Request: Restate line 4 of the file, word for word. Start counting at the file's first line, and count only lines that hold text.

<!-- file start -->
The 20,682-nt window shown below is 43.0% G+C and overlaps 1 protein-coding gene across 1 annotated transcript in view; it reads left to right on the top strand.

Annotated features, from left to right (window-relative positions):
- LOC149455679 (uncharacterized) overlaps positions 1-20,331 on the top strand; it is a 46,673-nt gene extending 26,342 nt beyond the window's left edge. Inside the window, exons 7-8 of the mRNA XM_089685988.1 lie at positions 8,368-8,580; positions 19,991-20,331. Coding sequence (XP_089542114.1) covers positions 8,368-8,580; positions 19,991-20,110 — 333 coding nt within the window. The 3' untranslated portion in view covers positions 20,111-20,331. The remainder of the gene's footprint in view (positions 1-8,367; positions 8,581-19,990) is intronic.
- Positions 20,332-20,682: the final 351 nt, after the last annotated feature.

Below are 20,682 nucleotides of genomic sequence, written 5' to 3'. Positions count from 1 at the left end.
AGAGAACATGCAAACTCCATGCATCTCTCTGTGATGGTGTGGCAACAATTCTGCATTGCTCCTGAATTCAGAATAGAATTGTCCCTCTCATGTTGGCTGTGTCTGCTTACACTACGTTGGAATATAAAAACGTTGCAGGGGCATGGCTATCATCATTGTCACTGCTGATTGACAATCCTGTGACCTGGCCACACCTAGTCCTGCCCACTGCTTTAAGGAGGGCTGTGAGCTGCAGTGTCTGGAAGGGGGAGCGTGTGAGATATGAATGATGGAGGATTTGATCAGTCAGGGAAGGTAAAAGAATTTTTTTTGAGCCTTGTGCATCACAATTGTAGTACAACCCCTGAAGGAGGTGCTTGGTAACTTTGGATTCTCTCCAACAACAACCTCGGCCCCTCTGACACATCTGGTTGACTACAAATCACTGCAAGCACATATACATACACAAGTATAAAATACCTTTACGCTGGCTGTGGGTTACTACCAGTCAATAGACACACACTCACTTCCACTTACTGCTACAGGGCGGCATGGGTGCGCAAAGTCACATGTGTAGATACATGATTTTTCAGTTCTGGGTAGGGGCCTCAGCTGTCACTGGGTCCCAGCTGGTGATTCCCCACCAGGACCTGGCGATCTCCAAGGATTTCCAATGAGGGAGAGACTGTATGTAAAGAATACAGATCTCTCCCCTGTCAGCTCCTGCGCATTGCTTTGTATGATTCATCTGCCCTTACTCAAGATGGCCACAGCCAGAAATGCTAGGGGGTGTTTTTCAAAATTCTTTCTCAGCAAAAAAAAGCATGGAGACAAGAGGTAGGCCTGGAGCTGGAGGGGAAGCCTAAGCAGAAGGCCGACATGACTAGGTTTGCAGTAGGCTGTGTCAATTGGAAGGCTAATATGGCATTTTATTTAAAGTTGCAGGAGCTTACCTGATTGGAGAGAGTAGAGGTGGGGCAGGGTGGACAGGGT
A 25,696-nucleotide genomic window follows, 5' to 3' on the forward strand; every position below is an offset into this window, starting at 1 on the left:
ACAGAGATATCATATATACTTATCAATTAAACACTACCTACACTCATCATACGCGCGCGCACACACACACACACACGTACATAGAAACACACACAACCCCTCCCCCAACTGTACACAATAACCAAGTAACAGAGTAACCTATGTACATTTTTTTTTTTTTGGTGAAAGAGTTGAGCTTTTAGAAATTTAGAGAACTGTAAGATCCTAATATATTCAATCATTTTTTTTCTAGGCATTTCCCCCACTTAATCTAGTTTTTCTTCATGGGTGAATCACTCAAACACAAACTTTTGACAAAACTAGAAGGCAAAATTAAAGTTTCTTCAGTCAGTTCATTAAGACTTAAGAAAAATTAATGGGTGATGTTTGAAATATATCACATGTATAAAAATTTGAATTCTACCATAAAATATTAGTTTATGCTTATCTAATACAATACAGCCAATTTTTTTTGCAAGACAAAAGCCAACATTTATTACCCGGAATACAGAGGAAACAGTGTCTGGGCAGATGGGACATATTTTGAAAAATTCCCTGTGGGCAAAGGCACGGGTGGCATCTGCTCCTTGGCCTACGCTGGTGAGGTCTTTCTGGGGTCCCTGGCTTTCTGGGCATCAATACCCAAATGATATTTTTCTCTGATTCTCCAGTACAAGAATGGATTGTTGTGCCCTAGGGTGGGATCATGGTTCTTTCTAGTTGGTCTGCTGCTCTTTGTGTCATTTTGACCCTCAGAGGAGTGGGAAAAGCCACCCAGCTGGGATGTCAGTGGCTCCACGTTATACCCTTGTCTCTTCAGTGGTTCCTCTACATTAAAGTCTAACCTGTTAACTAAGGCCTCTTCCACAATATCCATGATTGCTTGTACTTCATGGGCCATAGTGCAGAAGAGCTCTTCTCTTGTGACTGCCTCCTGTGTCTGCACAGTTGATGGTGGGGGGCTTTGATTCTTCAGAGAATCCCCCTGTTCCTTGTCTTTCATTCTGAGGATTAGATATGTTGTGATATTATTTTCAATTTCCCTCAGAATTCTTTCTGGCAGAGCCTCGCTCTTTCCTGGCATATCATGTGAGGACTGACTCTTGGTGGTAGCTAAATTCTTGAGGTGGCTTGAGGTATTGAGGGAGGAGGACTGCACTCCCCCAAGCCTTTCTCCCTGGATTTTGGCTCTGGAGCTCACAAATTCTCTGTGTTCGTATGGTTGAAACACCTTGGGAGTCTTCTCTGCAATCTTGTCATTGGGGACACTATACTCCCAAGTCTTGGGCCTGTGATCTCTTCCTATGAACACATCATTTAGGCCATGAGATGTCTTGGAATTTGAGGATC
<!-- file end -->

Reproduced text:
- Positions 20,332-20,682: the final 351 nt, after the last annotated feature.